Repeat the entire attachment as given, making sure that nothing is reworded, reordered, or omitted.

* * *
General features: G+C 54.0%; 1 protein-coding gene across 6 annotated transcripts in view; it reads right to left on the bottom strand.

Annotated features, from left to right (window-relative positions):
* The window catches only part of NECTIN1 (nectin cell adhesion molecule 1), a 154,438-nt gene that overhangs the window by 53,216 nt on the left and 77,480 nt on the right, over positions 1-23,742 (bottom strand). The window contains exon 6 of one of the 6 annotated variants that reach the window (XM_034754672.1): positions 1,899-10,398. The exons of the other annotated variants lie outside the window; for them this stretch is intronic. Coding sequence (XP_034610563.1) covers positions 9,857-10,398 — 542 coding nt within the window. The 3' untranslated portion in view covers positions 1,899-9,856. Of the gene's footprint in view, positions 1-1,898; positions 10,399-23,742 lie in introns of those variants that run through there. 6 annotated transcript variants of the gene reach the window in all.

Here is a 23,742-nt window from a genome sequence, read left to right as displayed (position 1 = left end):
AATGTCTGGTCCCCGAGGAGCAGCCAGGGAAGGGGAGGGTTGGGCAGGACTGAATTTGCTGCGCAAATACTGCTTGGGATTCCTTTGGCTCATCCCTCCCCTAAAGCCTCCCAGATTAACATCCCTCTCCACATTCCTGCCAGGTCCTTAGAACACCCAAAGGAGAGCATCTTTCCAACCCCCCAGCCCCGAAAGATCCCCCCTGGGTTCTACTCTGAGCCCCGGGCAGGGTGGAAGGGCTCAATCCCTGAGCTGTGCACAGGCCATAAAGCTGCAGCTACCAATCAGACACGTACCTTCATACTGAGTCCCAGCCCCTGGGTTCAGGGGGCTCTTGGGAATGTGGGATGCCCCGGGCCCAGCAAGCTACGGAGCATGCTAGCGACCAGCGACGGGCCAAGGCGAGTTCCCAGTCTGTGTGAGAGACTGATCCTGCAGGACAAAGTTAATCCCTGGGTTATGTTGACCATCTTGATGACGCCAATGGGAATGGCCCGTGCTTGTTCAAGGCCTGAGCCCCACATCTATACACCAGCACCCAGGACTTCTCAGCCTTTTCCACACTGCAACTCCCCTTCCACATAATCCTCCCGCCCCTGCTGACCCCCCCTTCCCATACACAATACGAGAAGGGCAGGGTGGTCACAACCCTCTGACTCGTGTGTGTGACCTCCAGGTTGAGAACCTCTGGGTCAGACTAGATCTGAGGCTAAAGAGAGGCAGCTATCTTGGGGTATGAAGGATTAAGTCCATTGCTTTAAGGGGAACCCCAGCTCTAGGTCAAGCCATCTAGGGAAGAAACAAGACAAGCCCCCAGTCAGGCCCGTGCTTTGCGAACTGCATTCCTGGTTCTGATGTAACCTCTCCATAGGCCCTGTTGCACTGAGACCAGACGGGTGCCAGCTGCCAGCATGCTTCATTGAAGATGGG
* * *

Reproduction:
General features: G+C 54.0%; 1 protein-coding gene across 6 annotated transcripts in view; it reads right to left on the bottom strand.

Annotated features, from left to right (window-relative positions):
* The window catches only part of NECTIN1 (nectin cell adhesion molecule 1), a 154,438-nt gene that overhangs the window by 53,216 nt on the left and 77,480 nt on the right, over positions 1-23,742 (bottom strand). The window contains exon 6 of one of the 6 annotated variants that reach the window (XM_034754672.1): positions 1,899-10,398. The exons of the other annotated variants lie outside the window; for them this stretch is intronic. Coding sequence (XP_034610563.1) covers positions 9,857-10,398 — 542 coding nt within the window. The 3' untranslated portion in view covers positions 1,899-9,856. Of the gene's footprint in view, positions 1-1,898; positions 10,399-23,742 lie in introns of those variants that run through there. 6 annotated transcript variants of the gene reach the window in all.

Here is a 23,742-nt window from a genome sequence, read left to right as displayed (position 1 = left end):
AATGTCTGGTCCCCGAGGAGCAGCCAGGGAAGGGGAGGGTTGGGCAGGACTGAATTTGCTGCGCAAATACTGCTTGGGATTCCTTTGGCTCATCCCTCCCCTAAAGCCTCCCAGATTAACATCCCTCTCCACATTCCTGCCAGGTCCTTAGAACACCCAAAGGAGAGCATCTTTCCAACCCCCCAGCCCCGAAAGATCCCCCCTGGGTTCTACTCTGAGCCCCGGGCAGGGTGGAAGGGCTCAATCCCTGAGCTGTGCACAGGCCATAAAGCTGCAGCTACCAATCAGACACGTACCTTCATACTGAGTCCCAGCCCCTGGGTTCAGGGGGCTCTTGGGAATGTGGGATGCCCCGGGCCCAGCAAGCTACGGAGCATGCTAGCGACCAGCGACGGGCCAAGGCGAGTTCCCAGTCTGTGTGAGAGACTGATCCTGCAGGACAAAGTTAATCCCTGGGTTATGTTGACCATCTTGATGACGCCAATGGGAATGGCCCGTGCTTGTTCAAGGCCTGAGCCCCACATCTATACACCAGCACCCAGGACTTCTCAGCCTTTTCCACACTGCAACTCCCCTTCCACATAATCCTCCCGCCCCTGCTGACCCCCCCTTCCCATACACAATACGAGAAGGGCAGGGTGGTCACAACCCTCTGACTCGTGTGTGTGACCTCCAGGTTGAGAACCTCTGGGTCAGACTAGATCTGAGGCTAAAGAGAGGCAGCTATCTTGGGGTATGAAGGATTAAGTCCATTGCTTTAAGGGGAACCCCAGCTCTAGGTCAAGCCATCTAGGGAAGAAACAAGACAAGCCCCCAGTCAGGCCCGTGCTTTGCGAACTGCATTCCTGGTTCTGATGTAACCTCTCCATAGGCCCTGTTGCACTGAGACCAGACGGGTGCCAGCTGCCAGCATGCTTCATTGAAGATGGG